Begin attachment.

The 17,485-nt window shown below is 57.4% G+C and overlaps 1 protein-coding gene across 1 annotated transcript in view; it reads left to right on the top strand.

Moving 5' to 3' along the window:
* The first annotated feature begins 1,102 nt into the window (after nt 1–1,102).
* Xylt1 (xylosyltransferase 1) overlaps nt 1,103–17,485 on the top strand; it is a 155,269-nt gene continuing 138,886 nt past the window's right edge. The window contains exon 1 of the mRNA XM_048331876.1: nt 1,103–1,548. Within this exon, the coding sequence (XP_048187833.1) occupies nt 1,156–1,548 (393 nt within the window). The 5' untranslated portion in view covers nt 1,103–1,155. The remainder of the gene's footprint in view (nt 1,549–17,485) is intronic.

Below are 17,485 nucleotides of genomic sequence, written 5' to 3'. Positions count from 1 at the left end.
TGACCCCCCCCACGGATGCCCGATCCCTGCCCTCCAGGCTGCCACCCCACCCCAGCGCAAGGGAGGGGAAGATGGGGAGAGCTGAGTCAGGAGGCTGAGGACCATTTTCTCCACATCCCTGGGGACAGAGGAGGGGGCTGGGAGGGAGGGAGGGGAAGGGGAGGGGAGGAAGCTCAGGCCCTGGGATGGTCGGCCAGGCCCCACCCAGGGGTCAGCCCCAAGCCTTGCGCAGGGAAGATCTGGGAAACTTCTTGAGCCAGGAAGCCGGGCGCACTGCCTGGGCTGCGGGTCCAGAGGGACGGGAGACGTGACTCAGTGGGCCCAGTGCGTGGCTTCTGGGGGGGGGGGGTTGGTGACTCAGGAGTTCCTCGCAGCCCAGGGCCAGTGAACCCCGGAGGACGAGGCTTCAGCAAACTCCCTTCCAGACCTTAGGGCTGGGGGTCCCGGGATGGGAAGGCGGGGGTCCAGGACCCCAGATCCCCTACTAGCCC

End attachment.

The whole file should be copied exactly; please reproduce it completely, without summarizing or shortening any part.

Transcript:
The 17,485-nt window shown below is 57.4% G+C and overlaps 1 protein-coding gene across 1 annotated transcript in view; it reads left to right on the top strand.

Moving 5' to 3' along the window:
* The first annotated feature begins 1,102 nt into the window (after nt 1–1,102).
* Xylt1 (xylosyltransferase 1) overlaps nt 1,103–17,485 on the top strand; it is a 155,269-nt gene continuing 138,886 nt past the window's right edge. The window contains exon 1 of the mRNA XM_048331876.1: nt 1,103–1,548. Within this exon, the coding sequence (XP_048187833.1) occupies nt 1,156–1,548 (393 nt within the window). The 5' untranslated portion in view covers nt 1,103–1,155. The remainder of the gene's footprint in view (nt 1,549–17,485) is intronic.

Below are 17,485 nucleotides of genomic sequence, written 5' to 3'. Positions count from 1 at the left end.
TGACCCCCCCCACGGATGCCCGATCCCTGCCCTCCAGGCTGCCACCCCACCCCAGCGCAAGGGAGGGGAAGATGGGGAGAGCTGAGTCAGGAGGCTGAGGACCATTTTCTCCACATCCCTGGGGACAGAGGAGGGGGCTGGGAGGGAGGGAGGGGAAGGGGAGGGGAGGAAGCTCAGGCCCTGGGATGGTCGGCCAGGCCCCACCCAGGGGTCAGCCCCAAGCCTTGCGCAGGGAAGATCTGGGAAACTTCTTGAGCCAGGAAGCCGGGCGCACTGCCTGGGCTGCGGGTCCAGAGGGACGGGAGACGTGACTCAGTGGGCCCAGTGCGTGGCTTCTGGGGGGGGGGGGTTGGTGACTCAGGAGTTCCTCGCAGCCCAGGGCCAGTGAACCCCGGAGGACGAGGCTTCAGCAAACTCCCTTCCAGACCTTAGGGCTGGGGGTCCCGGGATGGGAAGGCGGGGGTCCAGGACCCCAGATCCCCTACTAGCCC